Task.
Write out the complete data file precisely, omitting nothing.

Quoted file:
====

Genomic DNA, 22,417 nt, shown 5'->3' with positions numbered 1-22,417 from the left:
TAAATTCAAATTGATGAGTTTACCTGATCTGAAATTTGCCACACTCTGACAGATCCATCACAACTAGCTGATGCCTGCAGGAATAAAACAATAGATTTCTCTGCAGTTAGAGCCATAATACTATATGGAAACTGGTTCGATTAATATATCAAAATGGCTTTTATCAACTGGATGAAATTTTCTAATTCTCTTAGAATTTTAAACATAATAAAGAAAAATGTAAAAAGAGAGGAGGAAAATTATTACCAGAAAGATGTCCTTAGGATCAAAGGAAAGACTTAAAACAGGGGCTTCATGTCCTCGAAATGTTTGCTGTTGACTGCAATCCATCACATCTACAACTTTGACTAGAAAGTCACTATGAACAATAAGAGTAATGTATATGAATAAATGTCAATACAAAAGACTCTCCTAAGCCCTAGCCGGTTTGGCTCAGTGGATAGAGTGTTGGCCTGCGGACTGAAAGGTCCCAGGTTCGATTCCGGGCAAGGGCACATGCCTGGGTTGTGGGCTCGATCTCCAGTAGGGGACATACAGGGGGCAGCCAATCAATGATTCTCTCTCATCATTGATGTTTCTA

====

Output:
Genomic DNA, 22,417 nt, shown 5'->3' with positions numbered 1-22,417 from the left:
TAAATTCAAATTGATGAGTTTACCTGATCTGAAATTTGCCACACTCTGACAGATCCATCACAACTAGCTGATGCCTGCAGGAATAAAACAATAGATTTCTCTGCAGTTAGAGCCATAATACTATATGGAAACTGGTTCGATTAATATATCAAAATGGCTTTTATCAACTGGATGAAATTTTCTAATTCTCTTAGAATTTTAAACATAATAAAGAAAAATGTAAAAAGAGAGGAGGAAAATTATTACCAGAAAGATGTCCTTAGGATCAAAGGAAAGACTTAAAACAGGGGCTTCATGTCCTCGAAATGTTTGCTGTTGACTGCAATCCATCACATCTACAACTTTGACTAGAAAGTCACTATGAACAATAAGAGTAATGTATATGAATAAATGTCAATACAAAAGACTCTCCTAAGCCCTAGCCGGTTTGGCTCAGTGGATAGAGTGTTGGCCTGCGGACTGAAAGGTCCCAGGTTCGATTCCGGGCAAGGGCACATGCCTGGGTTGTGGGCTCGATCTCCAGTAGGGGACATACAGGGGGCAGCCAATCAATGATTCTCTCTCATCATTGATGTTTCTA